Battery storage submissions for forthcoming Capacity Market auctions in the UK have dwindled, with demand side response (DSR) emerging as the clean technology of choice.
Late last week the UK’s EMR Delivery Body, the entity tasked with facilitating the Capacity Market auction and qualification process, released the list of assets that have successfully pre-qualified for the T-1, T-3 and T-4 auctions taking place early next year.
But despite strong interest from battery storage assets in previous auctions, interest in next year’s auctions would appear to be dwindling, perhaps as a direct result of de-rating factors which have significantly dampened the business case for batteries within the mechanism.
Of the 4.6GW of energy capacity to have pre-qualified for the T-1 auction – procuring capacity for the 2020-21 winter period – just 54W of battery storage assets have been successful. This is spread between 10 separate battery projects.
In the T-3 auction, which is to procure capacity for the 2022-23 winter period, around 501MW of battery storage capacity has come forward, less than 1% of the 58.4GW of capacity pre-qualified for that auction.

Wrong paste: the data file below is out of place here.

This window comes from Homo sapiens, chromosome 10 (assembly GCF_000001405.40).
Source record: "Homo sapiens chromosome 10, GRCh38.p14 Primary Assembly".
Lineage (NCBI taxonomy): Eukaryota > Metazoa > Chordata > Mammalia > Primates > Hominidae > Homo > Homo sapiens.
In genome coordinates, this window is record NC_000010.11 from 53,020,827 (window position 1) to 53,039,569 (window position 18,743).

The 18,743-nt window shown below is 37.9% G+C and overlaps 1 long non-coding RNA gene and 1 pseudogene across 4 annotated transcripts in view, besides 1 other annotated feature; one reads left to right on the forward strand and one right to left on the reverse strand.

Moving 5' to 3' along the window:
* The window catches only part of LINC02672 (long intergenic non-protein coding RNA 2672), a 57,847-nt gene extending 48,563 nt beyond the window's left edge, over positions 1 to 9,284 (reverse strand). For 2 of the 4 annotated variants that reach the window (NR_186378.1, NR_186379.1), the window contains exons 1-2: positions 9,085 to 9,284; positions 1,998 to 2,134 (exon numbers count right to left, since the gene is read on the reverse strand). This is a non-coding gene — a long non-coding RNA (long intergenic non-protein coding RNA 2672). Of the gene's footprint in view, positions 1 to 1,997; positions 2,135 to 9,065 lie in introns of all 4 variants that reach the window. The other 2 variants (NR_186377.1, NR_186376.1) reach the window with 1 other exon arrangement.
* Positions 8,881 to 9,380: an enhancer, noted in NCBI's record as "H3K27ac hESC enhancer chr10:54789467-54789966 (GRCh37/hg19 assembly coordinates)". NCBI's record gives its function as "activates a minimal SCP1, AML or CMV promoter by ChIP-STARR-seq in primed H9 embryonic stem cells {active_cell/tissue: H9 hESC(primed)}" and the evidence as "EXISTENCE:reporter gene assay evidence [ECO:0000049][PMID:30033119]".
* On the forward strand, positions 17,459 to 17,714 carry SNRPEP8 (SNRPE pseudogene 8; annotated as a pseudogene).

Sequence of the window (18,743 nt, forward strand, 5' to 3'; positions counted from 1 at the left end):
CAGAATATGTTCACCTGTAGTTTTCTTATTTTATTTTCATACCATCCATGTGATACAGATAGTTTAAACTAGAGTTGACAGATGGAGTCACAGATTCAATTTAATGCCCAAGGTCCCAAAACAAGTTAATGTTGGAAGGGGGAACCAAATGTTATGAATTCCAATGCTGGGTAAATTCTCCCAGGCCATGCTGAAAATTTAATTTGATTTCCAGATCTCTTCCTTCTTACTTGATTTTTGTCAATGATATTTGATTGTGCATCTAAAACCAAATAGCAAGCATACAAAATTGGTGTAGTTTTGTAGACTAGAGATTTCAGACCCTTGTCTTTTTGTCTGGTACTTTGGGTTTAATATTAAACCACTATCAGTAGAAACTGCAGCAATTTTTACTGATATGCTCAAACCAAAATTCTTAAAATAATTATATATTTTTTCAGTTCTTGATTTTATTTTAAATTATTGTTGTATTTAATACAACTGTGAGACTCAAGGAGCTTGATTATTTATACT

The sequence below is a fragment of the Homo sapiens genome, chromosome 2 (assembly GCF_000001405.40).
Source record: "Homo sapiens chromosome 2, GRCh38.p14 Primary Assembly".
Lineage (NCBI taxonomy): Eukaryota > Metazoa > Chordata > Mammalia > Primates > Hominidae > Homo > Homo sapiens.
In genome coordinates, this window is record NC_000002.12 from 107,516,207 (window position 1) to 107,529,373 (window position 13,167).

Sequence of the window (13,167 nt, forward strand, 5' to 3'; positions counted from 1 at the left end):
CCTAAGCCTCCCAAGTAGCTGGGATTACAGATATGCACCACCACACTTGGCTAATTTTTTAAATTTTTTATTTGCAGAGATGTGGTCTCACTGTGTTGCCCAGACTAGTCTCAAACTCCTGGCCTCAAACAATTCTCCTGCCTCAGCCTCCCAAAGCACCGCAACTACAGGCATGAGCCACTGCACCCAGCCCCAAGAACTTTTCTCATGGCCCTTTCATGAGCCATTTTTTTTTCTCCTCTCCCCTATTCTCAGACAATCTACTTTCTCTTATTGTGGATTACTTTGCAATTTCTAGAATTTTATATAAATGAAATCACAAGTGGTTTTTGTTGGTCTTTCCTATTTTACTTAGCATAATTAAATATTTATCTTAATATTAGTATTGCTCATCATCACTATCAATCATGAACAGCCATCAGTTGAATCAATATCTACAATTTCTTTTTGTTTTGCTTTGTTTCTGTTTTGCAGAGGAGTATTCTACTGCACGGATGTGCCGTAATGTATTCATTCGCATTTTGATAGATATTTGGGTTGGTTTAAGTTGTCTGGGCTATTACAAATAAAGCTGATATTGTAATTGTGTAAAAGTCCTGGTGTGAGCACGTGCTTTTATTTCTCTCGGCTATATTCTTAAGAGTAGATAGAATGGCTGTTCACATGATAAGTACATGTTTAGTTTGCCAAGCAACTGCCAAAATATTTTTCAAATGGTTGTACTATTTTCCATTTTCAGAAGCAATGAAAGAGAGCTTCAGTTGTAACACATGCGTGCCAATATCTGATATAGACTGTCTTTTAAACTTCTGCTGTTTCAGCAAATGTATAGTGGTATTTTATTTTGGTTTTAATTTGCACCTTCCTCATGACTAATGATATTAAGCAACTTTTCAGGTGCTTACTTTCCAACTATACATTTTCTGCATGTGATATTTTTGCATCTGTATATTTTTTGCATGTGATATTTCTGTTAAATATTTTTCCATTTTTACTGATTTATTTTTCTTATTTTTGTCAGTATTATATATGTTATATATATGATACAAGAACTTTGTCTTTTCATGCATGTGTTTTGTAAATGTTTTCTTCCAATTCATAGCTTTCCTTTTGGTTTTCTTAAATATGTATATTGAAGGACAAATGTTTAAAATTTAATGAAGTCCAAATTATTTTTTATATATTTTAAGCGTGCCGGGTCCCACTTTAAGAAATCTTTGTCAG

The T-4 auction for 2021-22 held in November last year brought forward around 3.3GW of pre-qualifications, however that had fallen by around 45% compared to the T-4 auction pre-qualification results the year before.
This number has fallen again, but more dramatically. This year’s T-4 auction for the 2023/24 winter period has seen just 371MW of battery storage assets come forward, representing just 0.5% of the 62GW of capacity to have pre-qualified.
While there is a positive development in that a prospective co-located solar-plus-storage project, located in North Anglesey, Wales, has been pre-qualified for the T-3 and T-4 auctions – the first such time a renewables generator has been pre-qualified since that asset class was waved into the Capacity Market earlier this year – a lack of battery storage projects coming forward for CM contracts will be met with interest by industry stakeholders.
An obvious hurdle for battery storage in the Capacity Market is the de-rating factors employed by market facilitator National Grid for the asset class, designed to better represent the contribution limited-duration battery technologies can have at times of system stress.
While incentivising longer-duration technologies, the de-rating factors have been described as “fatally onerous” for shorter-term batteries by those in the UK market.